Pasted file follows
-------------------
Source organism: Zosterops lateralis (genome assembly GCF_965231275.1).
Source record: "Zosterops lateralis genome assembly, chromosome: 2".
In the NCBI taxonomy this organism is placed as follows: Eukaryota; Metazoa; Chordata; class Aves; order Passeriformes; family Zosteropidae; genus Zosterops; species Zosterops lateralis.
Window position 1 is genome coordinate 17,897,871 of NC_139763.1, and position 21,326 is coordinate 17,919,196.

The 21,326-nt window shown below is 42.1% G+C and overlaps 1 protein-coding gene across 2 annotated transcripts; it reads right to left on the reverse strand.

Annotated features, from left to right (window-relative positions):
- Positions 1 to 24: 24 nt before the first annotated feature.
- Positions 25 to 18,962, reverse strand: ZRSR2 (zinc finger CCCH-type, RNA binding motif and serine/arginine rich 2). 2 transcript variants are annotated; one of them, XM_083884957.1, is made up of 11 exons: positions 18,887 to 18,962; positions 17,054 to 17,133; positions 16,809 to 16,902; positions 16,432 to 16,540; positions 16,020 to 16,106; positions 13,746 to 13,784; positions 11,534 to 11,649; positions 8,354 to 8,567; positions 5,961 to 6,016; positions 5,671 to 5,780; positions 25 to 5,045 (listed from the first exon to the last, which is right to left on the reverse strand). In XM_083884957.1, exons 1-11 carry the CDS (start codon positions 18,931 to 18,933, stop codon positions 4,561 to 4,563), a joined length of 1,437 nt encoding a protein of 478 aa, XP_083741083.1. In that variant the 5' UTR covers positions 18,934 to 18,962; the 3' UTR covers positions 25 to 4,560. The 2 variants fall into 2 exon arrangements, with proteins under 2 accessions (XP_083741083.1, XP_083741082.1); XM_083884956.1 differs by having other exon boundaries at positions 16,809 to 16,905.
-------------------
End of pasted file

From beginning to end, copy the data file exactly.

Source organism: Zosterops lateralis (genome assembly GCF_965231275.1).
Source record: "Zosterops lateralis genome assembly, chromosome: 2".
In the NCBI taxonomy this organism is placed as follows: Eukaryota; Metazoa; Chordata; class Aves; order Passeriformes; family Zosteropidae; genus Zosterops; species Zosterops lateralis.
Window position 1 is genome coordinate 17,897,871 of NC_139763.1, and position 21,326 is coordinate 17,919,196.

The 21,326-nt window shown below is 42.1% G+C and overlaps 1 protein-coding gene across 2 annotated transcripts; it reads right to left on the reverse strand.

Annotated features, from left to right (window-relative positions):
- Positions 1 to 24: 24 nt before the first annotated feature.
- Positions 25 to 18,962, reverse strand: ZRSR2 (zinc finger CCCH-type, RNA binding motif and serine/arginine rich 2). 2 transcript variants are annotated; one of them, XM_083884957.1, is made up of 11 exons: positions 18,887 to 18,962; positions 17,054 to 17,133; positions 16,809 to 16,902; positions 16,432 to 16,540; positions 16,020 to 16,106; positions 13,746 to 13,784; positions 11,534 to 11,649; positions 8,354 to 8,567; positions 5,961 to 6,016; positions 5,671 to 5,780; positions 25 to 5,045 (listed from the first exon to the last, which is right to left on the reverse strand). In XM_083884957.1, exons 1-11 carry the CDS (start codon positions 18,931 to 18,933, stop codon positions 4,561 to 4,563), a joined length of 1,437 nt encoding a protein of 478 aa, XP_083741083.1. In that variant the 5' UTR covers positions 18,934 to 18,962; the 3' UTR covers positions 25 to 4,560. The 2 variants fall into 2 exon arrangements, with proteins under 2 accessions (XP_083741083.1, XP_083741082.1); XM_083884956.1 differs by having other exon boundaries at positions 16,809 to 16,905.